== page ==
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Litigation & Trials

Ethics: The Litigator’s Monopoly

In competing for clients against other professionals, lawyers have an edge for various reasons, including that a law license connotes expertise and integrity and that the attorney-client privilege protects their confidential communications with clients. But in some contexts, a law license gives lawyers more than just a competitive advantage. It grants us a monopoly, because laws regulating the unauthorized practice of law (UPL) forbid non-lawyers from providing legal services.

Litigation & Trials

Marketing: The Firm Brochure

Imagine that a man in a wheelchair comes to your law firm asking for legal help after being catastrophically injured by a negligent bus driver. Or your firm’s litigation partners are gathered around a large gleaming mahogany conference-room table, along with key corporate officers who are trying to decide whether they should hire your firm in a critical intellectual property dispute. Or one of your office’s family lawyers is trying to convince a client with major diversified assets that you are the right firm to handle his anticipated divorce.

Litigation & Trials

Reply Brief: The Circularity of the Fourth Amendment

Congratulations on your brilliant Spring 2014 issue, with its timely focus on privacy. Judge Jeremy Fogel’s thoughtful and scholarly essay “A Reasonable Expectation of Privacy” and Brian Pascal’s scary piece “How Technology Broke Privacy,” in particular, ought to be required reading. Taken together, they demonstrate why the Constitution is an unreliable guardian of privacy in the digital age and why, indeed, its protection is likely to grow weaker and weaker as surveillance technology grows more and more effective.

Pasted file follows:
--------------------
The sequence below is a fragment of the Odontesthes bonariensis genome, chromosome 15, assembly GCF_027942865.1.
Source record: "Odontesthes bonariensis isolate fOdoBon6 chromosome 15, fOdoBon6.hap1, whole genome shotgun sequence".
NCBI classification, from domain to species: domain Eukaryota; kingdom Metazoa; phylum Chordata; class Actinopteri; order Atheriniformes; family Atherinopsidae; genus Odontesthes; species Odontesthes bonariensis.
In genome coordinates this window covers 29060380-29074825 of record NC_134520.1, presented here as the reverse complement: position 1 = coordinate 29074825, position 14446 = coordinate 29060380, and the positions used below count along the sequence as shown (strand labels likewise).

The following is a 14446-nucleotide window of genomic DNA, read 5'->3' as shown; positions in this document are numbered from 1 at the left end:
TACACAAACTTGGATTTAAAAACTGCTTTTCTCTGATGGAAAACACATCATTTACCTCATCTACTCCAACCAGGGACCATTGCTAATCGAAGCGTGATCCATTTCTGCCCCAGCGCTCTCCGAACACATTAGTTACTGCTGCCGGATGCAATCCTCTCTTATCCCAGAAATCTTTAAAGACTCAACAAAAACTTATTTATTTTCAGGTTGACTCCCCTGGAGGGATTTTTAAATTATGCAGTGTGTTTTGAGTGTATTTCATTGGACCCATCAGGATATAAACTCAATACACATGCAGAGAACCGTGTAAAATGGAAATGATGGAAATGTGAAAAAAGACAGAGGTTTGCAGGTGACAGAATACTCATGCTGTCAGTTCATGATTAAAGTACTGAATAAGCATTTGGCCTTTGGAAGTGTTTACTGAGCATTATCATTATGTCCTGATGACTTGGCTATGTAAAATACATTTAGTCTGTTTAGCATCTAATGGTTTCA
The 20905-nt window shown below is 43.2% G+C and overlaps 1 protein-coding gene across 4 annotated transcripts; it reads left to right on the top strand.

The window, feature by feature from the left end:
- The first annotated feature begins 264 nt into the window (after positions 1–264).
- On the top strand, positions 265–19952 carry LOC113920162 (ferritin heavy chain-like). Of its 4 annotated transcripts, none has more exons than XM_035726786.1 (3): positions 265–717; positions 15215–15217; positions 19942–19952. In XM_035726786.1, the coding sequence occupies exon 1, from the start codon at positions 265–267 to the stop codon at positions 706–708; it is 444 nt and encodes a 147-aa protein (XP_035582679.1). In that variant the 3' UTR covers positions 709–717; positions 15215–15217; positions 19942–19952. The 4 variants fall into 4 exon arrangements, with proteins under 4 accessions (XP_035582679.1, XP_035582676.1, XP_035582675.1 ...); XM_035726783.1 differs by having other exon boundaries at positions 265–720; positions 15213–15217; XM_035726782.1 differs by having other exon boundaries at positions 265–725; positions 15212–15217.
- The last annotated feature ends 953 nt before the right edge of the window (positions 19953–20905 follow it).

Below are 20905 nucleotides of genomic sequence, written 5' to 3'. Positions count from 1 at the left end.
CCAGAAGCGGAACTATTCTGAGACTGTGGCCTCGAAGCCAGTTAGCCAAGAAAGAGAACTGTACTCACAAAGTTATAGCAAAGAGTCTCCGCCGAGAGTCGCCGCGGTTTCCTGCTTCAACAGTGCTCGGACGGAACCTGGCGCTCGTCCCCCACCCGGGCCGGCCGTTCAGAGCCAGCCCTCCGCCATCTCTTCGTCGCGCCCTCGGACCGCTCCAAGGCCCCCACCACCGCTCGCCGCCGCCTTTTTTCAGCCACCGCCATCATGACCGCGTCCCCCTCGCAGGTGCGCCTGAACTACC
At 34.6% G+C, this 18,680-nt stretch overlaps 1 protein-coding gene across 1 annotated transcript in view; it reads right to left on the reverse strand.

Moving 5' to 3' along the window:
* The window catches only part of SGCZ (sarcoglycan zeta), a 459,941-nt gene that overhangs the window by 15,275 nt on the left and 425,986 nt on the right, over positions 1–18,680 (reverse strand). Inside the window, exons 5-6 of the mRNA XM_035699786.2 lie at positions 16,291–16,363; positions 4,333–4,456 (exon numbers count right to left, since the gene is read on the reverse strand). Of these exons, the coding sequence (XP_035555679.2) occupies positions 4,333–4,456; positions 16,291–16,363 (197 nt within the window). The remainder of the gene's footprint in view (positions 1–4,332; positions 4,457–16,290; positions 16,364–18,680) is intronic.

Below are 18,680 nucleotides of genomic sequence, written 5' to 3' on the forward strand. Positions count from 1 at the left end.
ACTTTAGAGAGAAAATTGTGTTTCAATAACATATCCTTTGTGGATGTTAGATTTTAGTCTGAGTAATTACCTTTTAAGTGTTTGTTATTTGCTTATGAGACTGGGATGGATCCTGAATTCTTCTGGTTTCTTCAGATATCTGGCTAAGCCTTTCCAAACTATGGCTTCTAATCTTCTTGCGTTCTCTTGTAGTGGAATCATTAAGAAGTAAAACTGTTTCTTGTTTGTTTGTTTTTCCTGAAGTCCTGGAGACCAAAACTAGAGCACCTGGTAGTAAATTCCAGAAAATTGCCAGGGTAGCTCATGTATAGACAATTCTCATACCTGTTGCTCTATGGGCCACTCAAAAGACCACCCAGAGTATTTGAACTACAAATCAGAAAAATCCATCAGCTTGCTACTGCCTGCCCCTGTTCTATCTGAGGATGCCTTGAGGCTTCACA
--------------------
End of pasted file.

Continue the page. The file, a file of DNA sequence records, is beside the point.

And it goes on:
Litigation & Trials

Reply Brief: Watergate and Robert Bork

Section of Litigation Chair, Don Bivens’s, account of the Watergate panel discussion at the Fall 2013 Leadership Meeting is a good read, particularly when one takes the time (and trouble) to download the video of the program. Exception must be taken, however, to his quoting past-President Chesterfield Smith’s comment that, “when [Nixon] couldn’t get anybody to fire [Archibald] Cox, he eventually got Bob Bork to fire Cox.” That is not true.